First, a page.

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Tokyo seeks to team up with Moscow to tackle Fukushima clean-up

March 02, 13:44 UTC+3 TOKYO

Japan’s Agency for Natural Resources and Energy understands that Russia has the experience in dealing with nuclear power plants and hopes to deepen collaboration with the country

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© Toru Hanai/Pool Photo via AP

TOKYO, March 2. /TASS /. Japan has set its sights on cooperating with Russia’s highly-experienced nuclear energy specialists in its post-accident clean-up of the Fukushima nuclear reactors, said Satoru Toyomoto, representative of Japan’s Agency for Natural Resources and Energy under the country’s Ministry for Economy, Trade and Industry.

"We understand that Russia has the experience in dealing with nuclear power plants, and we hope to deepen our collaboration if proper technological solutions can be found to address the issues Tokyo Electric Power (TEPCO, Fukishima’s operator) is currently facing," he noted, adding that in late 2016, during Vladimir Putin’s visit to Japan, the parties had discussed cooperation documents and, in particular, what they "could do together from a technological standpoint to mitigate the consequences of the Fukushima-1 disaster."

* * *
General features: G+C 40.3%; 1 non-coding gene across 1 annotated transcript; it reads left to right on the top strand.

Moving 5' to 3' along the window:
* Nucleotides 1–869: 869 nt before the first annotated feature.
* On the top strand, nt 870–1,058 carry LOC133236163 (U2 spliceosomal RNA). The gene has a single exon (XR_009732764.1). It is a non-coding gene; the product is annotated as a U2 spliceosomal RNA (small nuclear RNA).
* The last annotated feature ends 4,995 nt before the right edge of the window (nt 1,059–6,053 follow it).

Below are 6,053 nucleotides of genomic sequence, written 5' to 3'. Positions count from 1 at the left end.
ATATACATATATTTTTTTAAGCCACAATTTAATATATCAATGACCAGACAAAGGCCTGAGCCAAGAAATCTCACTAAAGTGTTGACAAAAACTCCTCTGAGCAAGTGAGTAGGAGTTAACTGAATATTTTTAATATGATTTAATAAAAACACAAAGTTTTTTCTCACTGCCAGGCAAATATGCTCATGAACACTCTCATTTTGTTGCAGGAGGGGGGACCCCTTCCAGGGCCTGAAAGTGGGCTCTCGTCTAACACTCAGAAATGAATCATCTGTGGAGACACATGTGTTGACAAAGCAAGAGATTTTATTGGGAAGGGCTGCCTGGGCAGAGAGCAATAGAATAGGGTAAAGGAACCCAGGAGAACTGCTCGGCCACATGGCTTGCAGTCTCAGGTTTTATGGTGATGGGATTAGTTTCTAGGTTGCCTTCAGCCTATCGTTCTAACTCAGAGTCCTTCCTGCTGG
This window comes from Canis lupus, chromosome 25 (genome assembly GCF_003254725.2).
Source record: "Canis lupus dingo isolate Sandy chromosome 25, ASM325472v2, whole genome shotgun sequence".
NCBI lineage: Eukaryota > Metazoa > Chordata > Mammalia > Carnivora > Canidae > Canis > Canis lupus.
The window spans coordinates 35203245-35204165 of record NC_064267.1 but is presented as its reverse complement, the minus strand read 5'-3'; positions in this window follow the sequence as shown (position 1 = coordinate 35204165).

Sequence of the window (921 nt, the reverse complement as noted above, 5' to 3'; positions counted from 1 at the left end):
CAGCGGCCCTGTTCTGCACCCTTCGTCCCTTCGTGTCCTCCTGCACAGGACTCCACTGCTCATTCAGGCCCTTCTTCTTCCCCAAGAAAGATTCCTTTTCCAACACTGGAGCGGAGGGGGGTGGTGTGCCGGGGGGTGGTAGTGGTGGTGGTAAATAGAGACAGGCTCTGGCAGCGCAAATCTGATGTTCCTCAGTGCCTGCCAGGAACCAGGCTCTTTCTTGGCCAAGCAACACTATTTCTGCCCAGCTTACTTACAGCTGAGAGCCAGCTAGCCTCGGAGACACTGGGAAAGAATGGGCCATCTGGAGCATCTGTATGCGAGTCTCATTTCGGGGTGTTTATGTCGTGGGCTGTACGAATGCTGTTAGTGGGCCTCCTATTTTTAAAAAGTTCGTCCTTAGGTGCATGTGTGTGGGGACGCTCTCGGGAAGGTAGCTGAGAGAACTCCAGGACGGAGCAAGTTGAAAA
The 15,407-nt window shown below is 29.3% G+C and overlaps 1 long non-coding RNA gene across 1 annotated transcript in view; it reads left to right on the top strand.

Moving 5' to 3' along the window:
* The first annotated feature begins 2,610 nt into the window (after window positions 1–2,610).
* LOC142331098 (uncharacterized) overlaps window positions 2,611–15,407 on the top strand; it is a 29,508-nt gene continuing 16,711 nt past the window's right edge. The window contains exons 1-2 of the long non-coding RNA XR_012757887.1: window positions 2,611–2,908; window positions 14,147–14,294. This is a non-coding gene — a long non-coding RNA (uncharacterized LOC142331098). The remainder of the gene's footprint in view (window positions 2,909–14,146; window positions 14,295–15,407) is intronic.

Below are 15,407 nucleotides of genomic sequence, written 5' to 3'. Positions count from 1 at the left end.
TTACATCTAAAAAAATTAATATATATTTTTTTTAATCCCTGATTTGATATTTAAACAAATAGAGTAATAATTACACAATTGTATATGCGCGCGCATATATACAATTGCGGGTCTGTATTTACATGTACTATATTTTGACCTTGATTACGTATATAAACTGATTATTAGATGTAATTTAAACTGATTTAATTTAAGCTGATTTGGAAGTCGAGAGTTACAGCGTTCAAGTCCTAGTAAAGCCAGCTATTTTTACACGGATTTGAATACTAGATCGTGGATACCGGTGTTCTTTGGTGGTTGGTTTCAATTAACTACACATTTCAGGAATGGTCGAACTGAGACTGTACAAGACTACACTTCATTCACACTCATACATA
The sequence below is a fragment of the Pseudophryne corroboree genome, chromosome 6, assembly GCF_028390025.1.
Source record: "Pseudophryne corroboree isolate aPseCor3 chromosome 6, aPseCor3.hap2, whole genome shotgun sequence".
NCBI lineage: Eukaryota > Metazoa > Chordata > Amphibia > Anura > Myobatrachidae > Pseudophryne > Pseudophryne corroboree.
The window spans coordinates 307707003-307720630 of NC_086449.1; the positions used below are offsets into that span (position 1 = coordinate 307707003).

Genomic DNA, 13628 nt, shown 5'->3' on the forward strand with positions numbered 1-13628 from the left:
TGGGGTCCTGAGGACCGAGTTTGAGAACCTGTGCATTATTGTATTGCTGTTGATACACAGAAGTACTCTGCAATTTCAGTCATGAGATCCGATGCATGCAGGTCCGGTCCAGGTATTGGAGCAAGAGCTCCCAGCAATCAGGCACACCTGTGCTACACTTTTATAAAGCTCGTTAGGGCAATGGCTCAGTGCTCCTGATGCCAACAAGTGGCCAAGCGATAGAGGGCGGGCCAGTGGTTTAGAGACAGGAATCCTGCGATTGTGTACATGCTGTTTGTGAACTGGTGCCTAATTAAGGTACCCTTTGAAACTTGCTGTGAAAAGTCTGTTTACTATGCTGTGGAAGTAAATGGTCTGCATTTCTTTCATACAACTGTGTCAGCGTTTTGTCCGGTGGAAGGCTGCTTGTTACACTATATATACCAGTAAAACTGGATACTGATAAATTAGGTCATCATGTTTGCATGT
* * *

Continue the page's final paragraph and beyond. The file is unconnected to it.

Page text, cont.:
Russian-Japanese memorandum

On December 16, 2016, Rosatom State Atomic Energy Corporation told TASS that Russia and Japan had signed a memorandum on cooperation and the peaceful use of nuclear energy. Eliminating the consequences of the Fukushima nuclear disaster had been listed as one of the key areas of cooperation. Among other things, the parties had discussed radioactive waste disposal, decommissioning options, personnel exchange possibilities and innovative nuclear technology.

The nuclear disaster at the Fukushima-1 power plant in March 2011 was triggered by an earthquake-induced tsunami that devastated the emergency generators which provide power to cool the reactors. This led to three nuclear meltdowns, hydrogen explosions and a massive release of radioactive material, which contaminated the surrounding area. The power plant is currently undergoing clean-up operations and the areas that suffered from the disaster are being deactivated. Full decommissioning may take up to 40 years.

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